The second EFP application was submitted by Mr. Cory Lescher and Dr. Bradley Harris from the Alaska Pacific University Fisheries, Aquatic Science, and Technology (FAST) Laboratory. Two concurrent studies would be conducted under this EFP. The first would compare red king crab prohibited species catch (PSC) rates generated using Observer Program sub-sampling protocols to whole-haul censuses in the Amendment 80 Bering Sea yellowfin sole and role sole fisheries. The second is an at-sea crab vitality pilot study to examine factors which influence red king crab discard mortality. Assessing the accuracy of PSC estimation and the potential to improve the viability of crab PSC may help inform future fisheries management. Testimony and Council discussion highlighted support for the project. Staff contact is Sara Cleaver.
- Observer Coverage on Vessels Delivering to Tenders
The Council received an update on staff progress with resolving challenges related to observer coverage on vessels delivering to tenders, and reaffirmed current tasking priorities. The Council recognizes the longstanding use and importance of tenders in Alaska fisheries, especially in the western Gulf of Alaska, where the location of pollock and Pacific cod fishing grounds are further from port, and the fleet is largely comprised of smaller trawl vessels (57 to 60 ft LOA).
Challenges with deploying observers on vessels delivering to tenders have led to different sampling protocols for monitoring salmon bycatch for those vessels and the potential for biased data resulting from observed tender trips. The Council has initiated multiple actions to resolve these challenges. Since 2017, the Council and NMFS have established separate strata for random deployment of observers on vessels delivering to tenders, to ensure that a minimum amount of observer coverage is obtained. In October 2017, the Council also initiated an analysis to change the definition of a tender trip, including an evaluation of deploying observers directly from tender vessels. In February 2018, the Council formed a trawl catcher vessel Electronic Monitoring (EM) Committee to develop EM including for use on vessels delivering to tenders. The trawl EM Committee has made swift progress developing a cooperative research plan to develop an EM program for compliance purposes on pelagic pollock trawl catcher vessels and tenders both delivering to shoreside processors with a defined retention requirement.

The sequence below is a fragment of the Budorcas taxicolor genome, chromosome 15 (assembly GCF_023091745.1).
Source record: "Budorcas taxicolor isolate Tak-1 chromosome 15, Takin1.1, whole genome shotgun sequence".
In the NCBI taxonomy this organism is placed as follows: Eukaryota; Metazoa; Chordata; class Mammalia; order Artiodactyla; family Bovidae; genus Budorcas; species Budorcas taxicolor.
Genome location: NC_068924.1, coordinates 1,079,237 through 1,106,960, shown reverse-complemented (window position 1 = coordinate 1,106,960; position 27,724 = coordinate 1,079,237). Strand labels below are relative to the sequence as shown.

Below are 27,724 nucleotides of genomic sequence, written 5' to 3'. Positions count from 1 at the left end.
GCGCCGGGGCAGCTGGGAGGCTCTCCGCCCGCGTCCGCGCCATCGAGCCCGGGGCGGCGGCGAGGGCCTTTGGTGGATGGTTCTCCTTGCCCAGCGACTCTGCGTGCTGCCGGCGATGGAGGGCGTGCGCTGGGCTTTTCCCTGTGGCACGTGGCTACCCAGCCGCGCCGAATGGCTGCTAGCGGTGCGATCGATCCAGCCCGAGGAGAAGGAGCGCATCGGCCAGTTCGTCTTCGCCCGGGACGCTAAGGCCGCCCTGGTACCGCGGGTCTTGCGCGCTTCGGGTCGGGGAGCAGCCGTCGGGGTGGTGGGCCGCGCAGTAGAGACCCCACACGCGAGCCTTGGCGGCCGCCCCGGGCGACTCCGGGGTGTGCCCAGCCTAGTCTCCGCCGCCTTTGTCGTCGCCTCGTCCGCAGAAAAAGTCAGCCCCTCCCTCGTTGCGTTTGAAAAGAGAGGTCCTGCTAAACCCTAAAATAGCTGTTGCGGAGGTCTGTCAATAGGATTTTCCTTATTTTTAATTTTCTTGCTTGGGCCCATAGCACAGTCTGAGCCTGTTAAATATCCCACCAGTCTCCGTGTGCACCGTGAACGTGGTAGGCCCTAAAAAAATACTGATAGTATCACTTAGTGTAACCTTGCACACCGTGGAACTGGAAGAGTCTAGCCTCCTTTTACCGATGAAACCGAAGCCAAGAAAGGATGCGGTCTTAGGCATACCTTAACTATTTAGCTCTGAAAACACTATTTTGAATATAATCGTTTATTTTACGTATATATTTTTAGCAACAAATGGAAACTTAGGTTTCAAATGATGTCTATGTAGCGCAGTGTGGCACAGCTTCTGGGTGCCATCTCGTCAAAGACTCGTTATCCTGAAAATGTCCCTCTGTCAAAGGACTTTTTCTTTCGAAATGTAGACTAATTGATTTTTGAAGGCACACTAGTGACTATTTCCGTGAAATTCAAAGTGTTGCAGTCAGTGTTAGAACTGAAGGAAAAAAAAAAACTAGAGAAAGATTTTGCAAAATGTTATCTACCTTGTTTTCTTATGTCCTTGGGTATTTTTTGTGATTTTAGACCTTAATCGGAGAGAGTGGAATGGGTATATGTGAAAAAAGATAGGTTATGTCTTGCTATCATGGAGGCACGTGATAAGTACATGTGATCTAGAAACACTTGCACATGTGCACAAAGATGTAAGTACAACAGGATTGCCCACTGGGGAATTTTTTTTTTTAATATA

In 2017, the Council approved the recommendation from the Fishery Monitoring Advisory Committee (formerly the OAC) to prioritize the observer fee analysis ahead of the tender analysis with respect to staff tasking. After the fee analysis is completed (anticipated during the Spring of 2019), more staff capacity may become available to continue progress on an analysis relating to the definition of a tender trip. After revisiting this issue at the December 2018 meeting, the Council decided that no change was needed to existing prioritization. Staff contact for observer issues is Elizabeth Figus.
- Trawl Electronic Monitoring Research Plan
The Council approved a 2019 Trawl EM Cooperative Research Plan, developed by the Trawl Electronic Monitoring (EM) Committee. The 2019 cooperative research plan begins development of an EM program for compliance purposes, in accordance with Council direction from June 2018, and focuses on pelagic pollock trawl catcher vessels and tenders both delivering to shoreside processors, with a defined retention requirement. The Council also requested the EM Committee and NMFS begin working on regulatory implementation issues.
The trawl EM Committee expects EM to move more quickly for trawl vessels targeting mid-water pollock than it did for fixed gear vessels in the North Pacific. Rapid progress is expected because:
- much is already known about the EM technology;
- the Council’s (now disbanded) Fixed Gear EM Workgroup laid the groundwork for current work of the trawl EM Committee; and,
- a similar style trawl fishery in an adjacent region (West Coast Pacific whiting) is already using EM for compliance monitoring.
In June of 2018 the Council approved three objectives for the trawl EM Committee. With approval of the 2019 cooperative research plan, they also approved a fourth objective:
- Improve salmon accounting
- Reduce monitoring costs
- Improve monitoring data
- Examine retention/discard requirements (new)
The document further describes key research questions, pilot studies conducted in 2018, and project plans targeted for 2019 and 2020. All research projects are aimed at collecting information to inform the development of a pre-implementation plan as well as the development of alternatives for operationalizing EM as a compliance monitoring tool for pelagic pollock trawl catcher vessels. The EM Committee recognizes that there are further questions and potential interest in using EM on vessels conducting non-pelagic fishing and targeting multiple species, which will be addressed in the future. Staff contact for EM issues is Elizabeth Figus.
- BSAI Pacific Cod Allocation Review
At this meeting, the Council reviewed the workplan for an allocation review of the Bering Sea and Aleutian Islands (BSAI) Pacific cod allocation, which is scheduled for 2019. The workplan provides background on national requirements the allocation review, program objectives for Amendment 85 to the Fishery Management Plan for Groundfish of the BSAI Area, applicable management policy objectives from FMP, and the proposed approach for the allocation review.